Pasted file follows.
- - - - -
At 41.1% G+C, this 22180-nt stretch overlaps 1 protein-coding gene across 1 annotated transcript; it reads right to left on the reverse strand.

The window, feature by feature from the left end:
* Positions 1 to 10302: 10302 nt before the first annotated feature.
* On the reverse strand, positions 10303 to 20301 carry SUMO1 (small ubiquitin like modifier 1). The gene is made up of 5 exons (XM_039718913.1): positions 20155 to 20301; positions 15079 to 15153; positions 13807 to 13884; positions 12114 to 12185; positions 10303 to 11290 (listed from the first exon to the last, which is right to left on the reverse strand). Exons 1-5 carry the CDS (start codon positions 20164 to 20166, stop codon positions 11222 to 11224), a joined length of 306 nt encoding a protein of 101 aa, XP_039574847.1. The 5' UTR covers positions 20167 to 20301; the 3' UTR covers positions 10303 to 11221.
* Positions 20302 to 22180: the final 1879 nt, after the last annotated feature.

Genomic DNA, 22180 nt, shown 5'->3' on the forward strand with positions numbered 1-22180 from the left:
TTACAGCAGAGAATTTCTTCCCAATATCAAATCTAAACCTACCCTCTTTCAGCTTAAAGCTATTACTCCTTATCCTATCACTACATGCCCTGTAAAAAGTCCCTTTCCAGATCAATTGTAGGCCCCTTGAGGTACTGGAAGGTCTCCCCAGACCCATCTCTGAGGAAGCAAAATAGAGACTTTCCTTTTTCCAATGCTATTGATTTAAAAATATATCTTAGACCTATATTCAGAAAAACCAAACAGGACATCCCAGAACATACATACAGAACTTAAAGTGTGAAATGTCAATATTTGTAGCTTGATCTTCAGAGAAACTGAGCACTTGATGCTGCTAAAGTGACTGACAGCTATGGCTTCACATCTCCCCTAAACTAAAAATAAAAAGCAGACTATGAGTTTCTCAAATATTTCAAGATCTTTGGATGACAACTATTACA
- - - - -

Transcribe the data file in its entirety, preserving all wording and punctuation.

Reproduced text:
At 41.1% G+C, this 22180-nt stretch overlaps 1 protein-coding gene across 1 annotated transcript; it reads right to left on the reverse strand.

The window, feature by feature from the left end:
* Positions 1 to 10302: 10302 nt before the first annotated feature.
* On the reverse strand, positions 10303 to 20301 carry SUMO1 (small ubiquitin like modifier 1). The gene is made up of 5 exons (XM_039718913.1): positions 20155 to 20301; positions 15079 to 15153; positions 13807 to 13884; positions 12114 to 12185; positions 10303 to 11290 (listed from the first exon to the last, which is right to left on the reverse strand). Exons 1-5 carry the CDS (start codon positions 20164 to 20166, stop codon positions 11222 to 11224), a joined length of 306 nt encoding a protein of 101 aa, XP_039574847.1. The 5' UTR covers positions 20167 to 20301; the 3' UTR covers positions 10303 to 11221.
* Positions 20302 to 22180: the final 1879 nt, after the last annotated feature.

Genomic DNA, 22180 nt, shown 5'->3' on the forward strand with positions numbered 1-22180 from the left:
TTACAGCAGAGAATTTCTTCCCAATATCAAATCTAAACCTACCCTCTTTCAGCTTAAAGCTATTACTCCTTATCCTATCACTACATGCCCTGTAAAAAGTCCCTTTCCAGATCAATTGTAGGCCCCTTGAGGTACTGGAAGGTCTCCCCAGACCCATCTCTGAGGAAGCAAAATAGAGACTTTCCTTTTTCCAATGCTATTGATTTAAAAATATATCTTAGACCTATATTCAGAAAAACCAAACAGGACATCCCAGAACATACATACAGAACTTAAAGTGTGAAATGTCAATATTTGTAGCTTGATCTTCAGAGAAACTGAGCACTTGATGCTGCTAAAGTGACTGACAGCTATGGCTTCACATCTCCCCTAAACTAAAAATAAAAAGCAGACTATGAGTTTCTCAAATATTTCAAGATCTTTGGATGACAACTATTACA